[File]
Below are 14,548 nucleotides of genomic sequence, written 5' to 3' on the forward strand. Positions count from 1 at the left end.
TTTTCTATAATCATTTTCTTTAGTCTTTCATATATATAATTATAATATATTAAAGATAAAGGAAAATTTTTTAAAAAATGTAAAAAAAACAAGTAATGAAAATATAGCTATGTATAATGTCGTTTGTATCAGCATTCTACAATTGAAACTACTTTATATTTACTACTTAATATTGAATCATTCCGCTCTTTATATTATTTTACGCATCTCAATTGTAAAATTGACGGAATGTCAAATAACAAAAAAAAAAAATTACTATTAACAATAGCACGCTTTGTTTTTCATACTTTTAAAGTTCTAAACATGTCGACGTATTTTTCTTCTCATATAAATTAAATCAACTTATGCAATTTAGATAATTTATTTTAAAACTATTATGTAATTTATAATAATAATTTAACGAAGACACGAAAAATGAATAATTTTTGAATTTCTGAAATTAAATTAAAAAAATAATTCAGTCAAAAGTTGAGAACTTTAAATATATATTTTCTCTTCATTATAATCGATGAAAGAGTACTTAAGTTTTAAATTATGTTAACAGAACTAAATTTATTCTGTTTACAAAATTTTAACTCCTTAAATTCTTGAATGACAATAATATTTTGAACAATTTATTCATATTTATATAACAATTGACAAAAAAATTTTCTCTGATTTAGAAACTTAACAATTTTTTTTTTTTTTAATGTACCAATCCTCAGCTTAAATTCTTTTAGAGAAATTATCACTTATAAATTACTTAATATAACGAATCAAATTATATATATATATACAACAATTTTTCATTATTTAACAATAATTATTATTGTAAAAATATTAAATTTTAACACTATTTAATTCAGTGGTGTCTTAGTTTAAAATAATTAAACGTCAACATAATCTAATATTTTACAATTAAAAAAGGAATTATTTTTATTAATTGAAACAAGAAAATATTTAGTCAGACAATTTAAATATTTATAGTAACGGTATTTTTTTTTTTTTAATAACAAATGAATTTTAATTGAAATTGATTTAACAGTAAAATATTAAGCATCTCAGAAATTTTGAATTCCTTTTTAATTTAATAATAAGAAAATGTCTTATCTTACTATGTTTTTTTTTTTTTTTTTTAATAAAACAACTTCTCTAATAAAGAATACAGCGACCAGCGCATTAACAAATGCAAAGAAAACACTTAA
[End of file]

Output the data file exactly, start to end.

Below are 14,548 nucleotides of genomic sequence, written 5' to 3' on the forward strand. Positions count from 1 at the left end.
TTTTCTATAATCATTTTCTTTAGTCTTTCATATATATAATTATAATATATTAAAGATAAAGGAAAATTTTTTAAAAAATGTAAAAAAAACAAGTAATGAAAATATAGCTATGTATAATGTCGTTTGTATCAGCATTCTACAATTGAAACTACTTTATATTTACTACTTAATATTGAATCATTCCGCTCTTTATATTATTTTACGCATCTCAATTGTAAAATTGACGGAATGTCAAATAACAAAAAAAAAAAATTACTATTAACAATAGCACGCTTTGTTTTTCATACTTTTAAAGTTCTAAACATGTCGACGTATTTTTCTTCTCATATAAATTAAATCAACTTATGCAATTTAGATAATTTATTTTAAAACTATTATGTAATTTATAATAATAATTTAACGAAGACACGAAAAATGAATAATTTTTGAATTTCTGAAATTAAATTAAAAAAATAATTCAGTCAAAAGTTGAGAACTTTAAATATATATTTTCTCTTCATTATAATCGATGAAAGAGTACTTAAGTTTTAAATTATGTTAACAGAACTAAATTTATTCTGTTTACAAAATTTTAACTCCTTAAATTCTTGAATGACAATAATATTTTGAACAATTTATTCATATTTATATAACAATTGACAAAAAAATTTTCTCTGATTTAGAAACTTAACAATTTTTTTTTTTTTTAATGTACCAATCCTCAGCTTAAATTCTTTTAGAGAAATTATCACTTATAAATTACTTAATATAACGAATCAAATTATATATATATATACAACAATTTTTCATTATTTAACAATAATTATTATTGTAAAAATATTAAATTTTAACACTATTTAATTCAGTGGTGTCTTAGTTTAAAATAATTAAACGTCAACATAATCTAATATTTTACAATTAAAAAAGGAATTATTTTTATTAATTGAAACAAGAAAATATTTAGTCAGACAATTTAAATATTTATAGTAACGGTATTTTTTTTTTTTTAATAACAAATGAATTTTAATTGAAATTGATTTAACAGTAAAATATTAAGCATCTCAGAAATTTTGAATTCCTTTTTAATTTAATAATAAGAAAATGTCTTATCTTACTATGTTTTTTTTTTTTTTTTTTAATAAAACAACTTCTCTAATAAAGAATACAGCGACCAGCGCATTAACAAATGCAAAGAAAACACTTAA